ARTICLE | doi:10.20944/preprints201808.0033.v1
Online: 2 August 2018 (05:20:58 CEST)
Sonic Hedgehog (Shh) is a prototypical angiogenic agent with a crucial role in the regulation of angiogenesis. Experimental studies have shown that Shh is upregulated in response to ischemia. Also, Shh may be found on the surface of circulating microparticles (MPs) and MPs bearing Shh (Shh+ MPs) have shown the ability to contribute to reparative neovascularization after ischemic injury in mice. In this study, the plasma number of Shh+ MPs in patients with peripheral artery disease (PAD) and control subjects without PAD. We found significantly higher number of Shh+ MPs in plasma of subjects with PAD, compared to controls, while the global number of MPs – produced either by endothelial cells, platelets, leukocytes, and erythrocytes – was not different between PAD patients and controls. Interestingly, the concentration of Shh protein unbound to MPs – which was measured in MP-depleted plasma – was not different between subjects with PAD and controls, indicating that, in the setting of PAD, the call for Shh recapitulation does not lead to secretion of protein into the blood but to binding of the protein to the membrane of MPs. These findings provide novel insights on the mechanisms through which the Shh signaling is reactivated during ischemia in humans, with potentially important fundamental and clinical implications.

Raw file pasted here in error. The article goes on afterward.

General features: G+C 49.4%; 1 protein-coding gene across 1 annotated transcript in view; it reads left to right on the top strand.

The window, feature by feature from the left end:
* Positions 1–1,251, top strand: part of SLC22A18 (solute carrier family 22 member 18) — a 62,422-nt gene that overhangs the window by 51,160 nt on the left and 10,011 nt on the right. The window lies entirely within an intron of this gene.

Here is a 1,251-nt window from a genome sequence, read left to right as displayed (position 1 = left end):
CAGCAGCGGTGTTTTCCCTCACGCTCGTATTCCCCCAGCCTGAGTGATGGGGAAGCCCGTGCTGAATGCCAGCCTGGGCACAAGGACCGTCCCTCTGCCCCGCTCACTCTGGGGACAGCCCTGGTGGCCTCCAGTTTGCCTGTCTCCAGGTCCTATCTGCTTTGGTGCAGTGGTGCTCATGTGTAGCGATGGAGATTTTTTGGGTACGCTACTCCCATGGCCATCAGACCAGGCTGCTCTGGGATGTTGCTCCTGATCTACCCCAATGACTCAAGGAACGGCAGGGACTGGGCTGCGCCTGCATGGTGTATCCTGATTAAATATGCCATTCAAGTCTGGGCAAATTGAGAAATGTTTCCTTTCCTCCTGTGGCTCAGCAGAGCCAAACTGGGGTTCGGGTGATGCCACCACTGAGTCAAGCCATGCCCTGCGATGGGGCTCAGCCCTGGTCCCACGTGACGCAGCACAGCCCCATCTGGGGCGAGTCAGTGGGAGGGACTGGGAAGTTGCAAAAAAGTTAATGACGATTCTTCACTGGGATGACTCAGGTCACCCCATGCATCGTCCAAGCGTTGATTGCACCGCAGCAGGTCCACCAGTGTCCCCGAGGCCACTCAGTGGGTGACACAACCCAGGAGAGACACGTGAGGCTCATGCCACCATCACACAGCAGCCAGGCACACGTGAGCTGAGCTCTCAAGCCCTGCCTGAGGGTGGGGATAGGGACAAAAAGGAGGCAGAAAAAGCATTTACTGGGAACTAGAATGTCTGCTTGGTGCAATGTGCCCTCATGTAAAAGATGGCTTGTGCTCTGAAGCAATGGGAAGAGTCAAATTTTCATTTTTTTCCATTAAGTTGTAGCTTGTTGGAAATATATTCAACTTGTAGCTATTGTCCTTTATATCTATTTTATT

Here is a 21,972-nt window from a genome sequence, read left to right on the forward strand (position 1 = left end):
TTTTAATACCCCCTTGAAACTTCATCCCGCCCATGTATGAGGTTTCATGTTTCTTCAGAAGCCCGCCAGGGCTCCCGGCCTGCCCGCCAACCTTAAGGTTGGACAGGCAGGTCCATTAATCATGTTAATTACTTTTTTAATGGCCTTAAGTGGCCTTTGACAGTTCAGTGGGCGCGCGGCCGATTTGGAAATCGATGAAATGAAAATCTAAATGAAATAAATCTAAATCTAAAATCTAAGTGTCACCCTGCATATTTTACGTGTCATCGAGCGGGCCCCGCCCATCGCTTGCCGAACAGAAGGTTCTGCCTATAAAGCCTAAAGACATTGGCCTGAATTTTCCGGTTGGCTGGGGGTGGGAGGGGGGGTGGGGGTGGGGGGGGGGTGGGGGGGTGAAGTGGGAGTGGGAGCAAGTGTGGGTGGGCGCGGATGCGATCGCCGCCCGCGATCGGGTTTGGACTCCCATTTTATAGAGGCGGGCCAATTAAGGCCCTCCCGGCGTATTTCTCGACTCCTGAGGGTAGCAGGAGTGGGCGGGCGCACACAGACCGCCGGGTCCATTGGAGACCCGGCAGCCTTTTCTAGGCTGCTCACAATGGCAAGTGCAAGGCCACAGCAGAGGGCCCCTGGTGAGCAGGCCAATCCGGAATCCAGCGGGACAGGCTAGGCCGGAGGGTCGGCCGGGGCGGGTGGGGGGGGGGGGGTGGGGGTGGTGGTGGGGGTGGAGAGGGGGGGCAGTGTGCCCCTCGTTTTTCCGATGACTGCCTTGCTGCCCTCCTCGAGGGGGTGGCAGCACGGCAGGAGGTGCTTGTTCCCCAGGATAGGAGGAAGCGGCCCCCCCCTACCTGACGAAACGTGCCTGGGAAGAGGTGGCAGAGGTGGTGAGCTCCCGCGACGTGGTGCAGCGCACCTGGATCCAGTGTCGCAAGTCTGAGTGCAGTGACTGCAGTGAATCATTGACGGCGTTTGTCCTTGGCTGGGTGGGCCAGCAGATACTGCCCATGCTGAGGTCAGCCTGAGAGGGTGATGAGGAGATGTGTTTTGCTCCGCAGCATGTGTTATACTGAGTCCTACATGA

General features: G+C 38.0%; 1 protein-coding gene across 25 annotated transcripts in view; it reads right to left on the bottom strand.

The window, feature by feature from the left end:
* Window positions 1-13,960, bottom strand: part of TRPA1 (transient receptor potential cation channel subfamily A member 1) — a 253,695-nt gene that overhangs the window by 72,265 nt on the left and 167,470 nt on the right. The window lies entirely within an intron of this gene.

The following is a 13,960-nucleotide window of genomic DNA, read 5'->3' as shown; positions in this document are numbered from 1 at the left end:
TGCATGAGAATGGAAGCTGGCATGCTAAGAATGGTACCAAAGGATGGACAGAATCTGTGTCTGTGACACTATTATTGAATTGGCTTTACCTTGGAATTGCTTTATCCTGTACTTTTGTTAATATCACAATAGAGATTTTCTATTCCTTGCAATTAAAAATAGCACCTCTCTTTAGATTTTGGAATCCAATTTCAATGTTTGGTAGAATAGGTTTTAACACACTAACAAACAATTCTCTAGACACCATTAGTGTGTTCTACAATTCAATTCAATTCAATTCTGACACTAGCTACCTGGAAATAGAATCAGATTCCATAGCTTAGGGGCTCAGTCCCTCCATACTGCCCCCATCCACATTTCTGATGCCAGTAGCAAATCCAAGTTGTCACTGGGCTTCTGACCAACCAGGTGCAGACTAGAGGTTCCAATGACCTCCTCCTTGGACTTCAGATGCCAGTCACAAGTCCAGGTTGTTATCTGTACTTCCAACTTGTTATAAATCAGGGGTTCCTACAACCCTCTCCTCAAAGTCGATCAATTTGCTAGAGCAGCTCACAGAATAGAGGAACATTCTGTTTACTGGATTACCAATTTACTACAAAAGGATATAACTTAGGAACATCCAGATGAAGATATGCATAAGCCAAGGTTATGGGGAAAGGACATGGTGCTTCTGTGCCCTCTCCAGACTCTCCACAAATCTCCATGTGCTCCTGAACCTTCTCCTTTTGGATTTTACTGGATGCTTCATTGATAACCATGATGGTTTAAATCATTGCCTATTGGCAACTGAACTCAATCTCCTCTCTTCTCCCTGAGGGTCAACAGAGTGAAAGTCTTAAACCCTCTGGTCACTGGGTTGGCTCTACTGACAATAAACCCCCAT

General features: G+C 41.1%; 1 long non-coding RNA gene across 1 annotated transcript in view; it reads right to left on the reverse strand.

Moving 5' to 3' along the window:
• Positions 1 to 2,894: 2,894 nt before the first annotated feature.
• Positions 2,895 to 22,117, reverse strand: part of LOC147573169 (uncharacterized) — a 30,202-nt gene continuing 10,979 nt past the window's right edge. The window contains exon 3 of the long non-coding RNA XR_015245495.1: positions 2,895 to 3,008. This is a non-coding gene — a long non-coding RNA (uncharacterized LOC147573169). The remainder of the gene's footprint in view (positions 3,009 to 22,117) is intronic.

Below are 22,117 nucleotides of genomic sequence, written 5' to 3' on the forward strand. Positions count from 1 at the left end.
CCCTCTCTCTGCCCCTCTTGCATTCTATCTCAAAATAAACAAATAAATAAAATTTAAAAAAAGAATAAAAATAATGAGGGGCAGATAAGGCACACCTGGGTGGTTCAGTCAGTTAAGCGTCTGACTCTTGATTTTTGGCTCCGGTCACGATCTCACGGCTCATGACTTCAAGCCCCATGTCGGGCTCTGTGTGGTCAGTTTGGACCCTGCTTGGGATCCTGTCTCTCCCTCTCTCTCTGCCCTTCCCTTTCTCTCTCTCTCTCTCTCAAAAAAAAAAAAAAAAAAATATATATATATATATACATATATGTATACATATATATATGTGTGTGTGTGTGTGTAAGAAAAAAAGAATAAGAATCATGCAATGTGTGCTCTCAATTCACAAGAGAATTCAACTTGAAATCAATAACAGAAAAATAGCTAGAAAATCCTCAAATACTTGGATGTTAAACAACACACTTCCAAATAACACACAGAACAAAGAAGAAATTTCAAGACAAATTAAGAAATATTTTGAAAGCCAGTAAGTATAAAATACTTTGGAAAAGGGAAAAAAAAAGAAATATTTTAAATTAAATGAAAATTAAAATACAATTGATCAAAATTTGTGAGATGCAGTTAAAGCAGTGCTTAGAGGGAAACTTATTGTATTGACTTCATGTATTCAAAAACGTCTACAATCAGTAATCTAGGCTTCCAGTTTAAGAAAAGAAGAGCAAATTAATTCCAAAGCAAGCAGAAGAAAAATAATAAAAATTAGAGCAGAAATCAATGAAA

REVIEW | doi:10.20944/preprints201808.0110.v2
Subject: Medicine & Pharmacology, Cardiology Keywords: Sonic Hedgehog; endothelial cells; endothelial progenitor cells; canonical signaling; non-canonical signals; extracellular vesicles
Online: 17 September 2018 (08:45:16 CEST)